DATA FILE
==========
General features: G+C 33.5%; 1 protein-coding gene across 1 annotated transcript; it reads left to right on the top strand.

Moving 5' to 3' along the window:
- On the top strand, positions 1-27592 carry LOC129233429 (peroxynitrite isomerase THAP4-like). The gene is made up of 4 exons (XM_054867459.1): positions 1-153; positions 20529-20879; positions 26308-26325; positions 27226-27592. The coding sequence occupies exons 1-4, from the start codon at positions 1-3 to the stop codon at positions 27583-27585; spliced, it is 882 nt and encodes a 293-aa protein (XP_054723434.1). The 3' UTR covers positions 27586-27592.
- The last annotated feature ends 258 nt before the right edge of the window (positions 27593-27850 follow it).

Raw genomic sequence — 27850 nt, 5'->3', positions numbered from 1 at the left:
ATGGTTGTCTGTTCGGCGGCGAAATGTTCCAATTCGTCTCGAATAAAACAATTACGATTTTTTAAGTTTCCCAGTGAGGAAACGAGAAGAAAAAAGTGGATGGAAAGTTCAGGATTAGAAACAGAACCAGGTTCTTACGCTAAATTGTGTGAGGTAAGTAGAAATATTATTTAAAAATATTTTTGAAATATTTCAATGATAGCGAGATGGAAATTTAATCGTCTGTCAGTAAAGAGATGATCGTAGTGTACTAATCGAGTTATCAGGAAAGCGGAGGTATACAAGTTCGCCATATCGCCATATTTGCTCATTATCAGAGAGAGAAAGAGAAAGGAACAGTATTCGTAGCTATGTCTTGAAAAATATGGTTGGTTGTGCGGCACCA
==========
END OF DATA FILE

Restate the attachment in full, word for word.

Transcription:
General features: G+C 33.5%; 1 protein-coding gene across 1 annotated transcript; it reads left to right on the top strand.

Moving 5' to 3' along the window:
- On the top strand, positions 1-27592 carry LOC129233429 (peroxynitrite isomerase THAP4-like). The gene is made up of 4 exons (XM_054867459.1): positions 1-153; positions 20529-20879; positions 26308-26325; positions 27226-27592. The coding sequence occupies exons 1-4, from the start codon at positions 1-3 to the stop codon at positions 27583-27585; spliced, it is 882 nt and encodes a 293-aa protein (XP_054723434.1). The 3' UTR covers positions 27586-27592.
- The last annotated feature ends 258 nt before the right edge of the window (positions 27593-27850 follow it).

Raw genomic sequence — 27850 nt, 5'->3', positions numbered from 1 at the left:
ATGGTTGTCTGTTCGGCGGCGAAATGTTCCAATTCGTCTCGAATAAAACAATTACGATTTTTTAAGTTTCCCAGTGAGGAAACGAGAAGAAAAAAGTGGATGGAAAGTTCAGGATTAGAAACAGAACCAGGTTCTTACGCTAAATTGTGTGAGGTAAGTAGAAATATTATTTAAAAATATTTTTGAAATATTTCAATGATAGCGAGATGGAAATTTAATCGTCTGTCAGTAAAGAGATGATCGTAGTGTACTAATCGAGTTATCAGGAAAGCGGAGGTATACAAGTTCGCCATATCGCCATATTTGCTCATTATCAGAGAGAGAAAGAGAAAGGAACAGTATTCGTAGCTATGTCTTGAAAAATATGGTTGGTTGTGCGGCACCA